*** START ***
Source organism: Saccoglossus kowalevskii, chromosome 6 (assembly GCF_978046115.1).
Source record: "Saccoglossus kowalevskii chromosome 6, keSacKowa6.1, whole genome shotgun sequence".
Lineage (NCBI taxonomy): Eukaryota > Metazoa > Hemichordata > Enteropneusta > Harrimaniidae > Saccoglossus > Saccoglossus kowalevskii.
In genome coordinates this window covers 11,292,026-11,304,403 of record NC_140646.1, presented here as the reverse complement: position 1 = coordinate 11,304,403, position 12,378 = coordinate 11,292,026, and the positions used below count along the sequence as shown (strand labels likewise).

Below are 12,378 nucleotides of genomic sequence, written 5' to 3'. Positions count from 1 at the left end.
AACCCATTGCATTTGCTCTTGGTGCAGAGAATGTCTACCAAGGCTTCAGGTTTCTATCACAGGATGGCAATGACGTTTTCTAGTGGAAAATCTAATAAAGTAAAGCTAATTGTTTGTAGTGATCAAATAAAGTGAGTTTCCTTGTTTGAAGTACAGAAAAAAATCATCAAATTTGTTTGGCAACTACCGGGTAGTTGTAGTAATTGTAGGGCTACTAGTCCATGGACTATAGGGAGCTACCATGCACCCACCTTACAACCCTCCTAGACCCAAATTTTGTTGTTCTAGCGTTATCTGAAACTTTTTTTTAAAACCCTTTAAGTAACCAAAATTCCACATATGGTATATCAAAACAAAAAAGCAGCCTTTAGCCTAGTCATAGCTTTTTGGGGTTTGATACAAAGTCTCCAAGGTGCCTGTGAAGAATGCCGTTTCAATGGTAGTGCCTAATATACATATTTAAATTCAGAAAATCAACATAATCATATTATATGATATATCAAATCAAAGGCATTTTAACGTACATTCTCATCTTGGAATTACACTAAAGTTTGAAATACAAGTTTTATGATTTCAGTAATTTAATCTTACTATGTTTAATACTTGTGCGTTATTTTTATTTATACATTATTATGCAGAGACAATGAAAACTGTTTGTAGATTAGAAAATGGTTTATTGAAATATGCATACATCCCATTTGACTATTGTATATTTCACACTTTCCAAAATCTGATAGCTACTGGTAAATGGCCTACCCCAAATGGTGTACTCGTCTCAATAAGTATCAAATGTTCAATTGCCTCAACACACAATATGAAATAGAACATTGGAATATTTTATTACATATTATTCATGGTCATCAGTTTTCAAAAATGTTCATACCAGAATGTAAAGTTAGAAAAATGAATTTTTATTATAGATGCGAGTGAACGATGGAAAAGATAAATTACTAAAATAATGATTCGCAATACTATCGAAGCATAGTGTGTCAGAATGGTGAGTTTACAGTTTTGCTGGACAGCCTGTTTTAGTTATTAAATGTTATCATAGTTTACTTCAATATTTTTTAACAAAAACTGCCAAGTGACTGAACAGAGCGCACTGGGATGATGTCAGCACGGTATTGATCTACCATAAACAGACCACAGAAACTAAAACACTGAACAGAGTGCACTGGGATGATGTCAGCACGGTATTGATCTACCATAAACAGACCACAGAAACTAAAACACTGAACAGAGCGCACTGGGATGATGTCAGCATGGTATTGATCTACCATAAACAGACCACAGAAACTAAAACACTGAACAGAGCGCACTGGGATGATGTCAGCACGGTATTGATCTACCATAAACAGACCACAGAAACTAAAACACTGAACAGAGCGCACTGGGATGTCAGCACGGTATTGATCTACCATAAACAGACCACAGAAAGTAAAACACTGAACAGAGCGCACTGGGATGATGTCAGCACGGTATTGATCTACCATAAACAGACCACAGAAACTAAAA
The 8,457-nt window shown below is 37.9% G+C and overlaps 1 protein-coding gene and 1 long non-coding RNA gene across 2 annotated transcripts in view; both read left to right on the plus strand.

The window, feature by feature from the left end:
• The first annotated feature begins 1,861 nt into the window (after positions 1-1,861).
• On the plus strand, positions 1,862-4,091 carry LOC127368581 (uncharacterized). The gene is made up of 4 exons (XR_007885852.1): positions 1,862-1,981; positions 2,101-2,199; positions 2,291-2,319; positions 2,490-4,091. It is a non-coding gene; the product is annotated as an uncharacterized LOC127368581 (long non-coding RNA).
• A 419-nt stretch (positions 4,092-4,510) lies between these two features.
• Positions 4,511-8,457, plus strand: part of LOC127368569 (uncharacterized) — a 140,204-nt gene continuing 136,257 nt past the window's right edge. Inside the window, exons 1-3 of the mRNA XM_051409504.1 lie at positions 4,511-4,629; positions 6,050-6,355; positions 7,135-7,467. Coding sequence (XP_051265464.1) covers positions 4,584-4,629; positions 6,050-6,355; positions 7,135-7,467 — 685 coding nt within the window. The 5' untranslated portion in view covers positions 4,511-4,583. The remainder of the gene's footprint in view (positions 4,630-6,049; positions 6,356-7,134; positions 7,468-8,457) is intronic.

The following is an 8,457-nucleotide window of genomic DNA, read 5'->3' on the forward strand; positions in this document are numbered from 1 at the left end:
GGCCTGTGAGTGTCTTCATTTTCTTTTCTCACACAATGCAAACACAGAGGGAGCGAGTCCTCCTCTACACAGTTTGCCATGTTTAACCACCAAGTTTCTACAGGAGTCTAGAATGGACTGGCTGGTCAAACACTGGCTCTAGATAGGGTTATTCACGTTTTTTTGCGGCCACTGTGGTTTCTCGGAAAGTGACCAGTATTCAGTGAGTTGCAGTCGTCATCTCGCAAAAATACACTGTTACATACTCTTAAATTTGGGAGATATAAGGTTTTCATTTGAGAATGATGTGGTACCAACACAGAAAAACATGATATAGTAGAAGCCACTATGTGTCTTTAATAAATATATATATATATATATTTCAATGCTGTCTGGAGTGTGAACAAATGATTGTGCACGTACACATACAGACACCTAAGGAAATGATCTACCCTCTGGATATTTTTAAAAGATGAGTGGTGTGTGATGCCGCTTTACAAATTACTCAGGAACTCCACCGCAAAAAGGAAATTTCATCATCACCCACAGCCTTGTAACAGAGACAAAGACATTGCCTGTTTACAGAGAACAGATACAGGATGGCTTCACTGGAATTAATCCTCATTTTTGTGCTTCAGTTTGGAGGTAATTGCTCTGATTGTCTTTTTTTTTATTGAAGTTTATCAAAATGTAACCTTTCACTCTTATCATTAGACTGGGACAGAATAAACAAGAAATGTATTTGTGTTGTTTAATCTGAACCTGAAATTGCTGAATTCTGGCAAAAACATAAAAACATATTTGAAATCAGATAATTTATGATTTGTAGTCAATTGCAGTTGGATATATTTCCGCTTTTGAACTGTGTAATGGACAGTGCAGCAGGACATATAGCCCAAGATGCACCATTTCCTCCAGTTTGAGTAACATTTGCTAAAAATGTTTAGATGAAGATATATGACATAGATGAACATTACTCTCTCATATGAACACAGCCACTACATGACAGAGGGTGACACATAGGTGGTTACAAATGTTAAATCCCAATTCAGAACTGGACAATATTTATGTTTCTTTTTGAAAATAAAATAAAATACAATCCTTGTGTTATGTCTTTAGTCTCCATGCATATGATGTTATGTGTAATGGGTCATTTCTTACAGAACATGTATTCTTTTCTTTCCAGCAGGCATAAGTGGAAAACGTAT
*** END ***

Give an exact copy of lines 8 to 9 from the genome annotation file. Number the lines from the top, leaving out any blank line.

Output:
The window, feature by feature from the left end:
• The first annotated feature begins 1,861 nt into the window (after positions 1-1,861).